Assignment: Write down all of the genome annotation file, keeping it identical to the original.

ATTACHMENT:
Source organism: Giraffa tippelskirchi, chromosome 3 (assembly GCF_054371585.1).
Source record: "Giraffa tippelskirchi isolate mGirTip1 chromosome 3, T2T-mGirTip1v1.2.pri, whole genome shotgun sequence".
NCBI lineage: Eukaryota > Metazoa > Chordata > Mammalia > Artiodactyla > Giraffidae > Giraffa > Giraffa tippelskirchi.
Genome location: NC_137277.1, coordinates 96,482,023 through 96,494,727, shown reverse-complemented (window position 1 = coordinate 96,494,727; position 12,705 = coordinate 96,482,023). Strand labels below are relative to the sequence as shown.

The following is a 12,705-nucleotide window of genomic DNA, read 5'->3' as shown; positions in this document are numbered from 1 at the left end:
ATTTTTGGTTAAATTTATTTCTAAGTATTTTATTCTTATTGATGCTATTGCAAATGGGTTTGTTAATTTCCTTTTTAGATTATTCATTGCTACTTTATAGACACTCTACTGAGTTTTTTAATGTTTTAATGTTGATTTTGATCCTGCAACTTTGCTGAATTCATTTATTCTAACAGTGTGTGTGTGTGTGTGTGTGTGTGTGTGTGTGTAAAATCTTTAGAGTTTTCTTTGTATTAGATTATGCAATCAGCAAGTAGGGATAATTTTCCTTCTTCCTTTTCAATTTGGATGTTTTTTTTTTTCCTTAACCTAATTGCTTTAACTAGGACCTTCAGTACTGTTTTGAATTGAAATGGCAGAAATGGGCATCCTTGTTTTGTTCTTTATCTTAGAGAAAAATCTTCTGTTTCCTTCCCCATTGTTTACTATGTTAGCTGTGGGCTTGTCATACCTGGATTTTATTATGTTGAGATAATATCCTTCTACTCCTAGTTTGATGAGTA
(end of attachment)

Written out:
Source organism: Giraffa tippelskirchi, chromosome 3 (assembly GCF_054371585.1).
Source record: "Giraffa tippelskirchi isolate mGirTip1 chromosome 3, T2T-mGirTip1v1.2.pri, whole genome shotgun sequence".
NCBI lineage: Eukaryota > Metazoa > Chordata > Mammalia > Artiodactyla > Giraffidae > Giraffa > Giraffa tippelskirchi.
Genome location: NC_137277.1, coordinates 96,482,023 through 96,494,727, shown reverse-complemented (window position 1 = coordinate 96,494,727; position 12,705 = coordinate 96,482,023). Strand labels below are relative to the sequence as shown.

The following is a 12,705-nucleotide window of genomic DNA, read 5'->3' as shown; positions in this document are numbered from 1 at the left end:
ATTTTTGGTTAAATTTATTTCTAAGTATTTTATTCTTATTGATGCTATTGCAAATGGGTTTGTTAATTTCCTTTTTAGATTATTCATTGCTACTTTATAGACACTCTACTGAGTTTTTTAATGTTTTAATGTTGATTTTGATCCTGCAACTTTGCTGAATTCATTTATTCTAACAGTGTGTGTGTGTGTGTGTGTGTGTGTGTGTGTGTAAAATCTTTAGAGTTTTCTTTGTATTAGATTATGCAATCAGCAAGTAGGGATAATTTTCCTTCTTCCTTTTCAATTTGGATGTTTTTTTTTTTCCTTAACCTAATTGCTTTAACTAGGACCTTCAGTACTGTTTTGAATTGAAATGGCAGAAATGGGCATCCTTGTTTTGTTCTTTATCTTAGAGAAAAATCTTCTGTTTCCTTCCCCATTGTTTACTATGTTAGCTGTGGGCTTGTCATACCTGGATTTTATTATGTTGAGATAATATCCTTCTACTCCTAGTTTGATGAGTA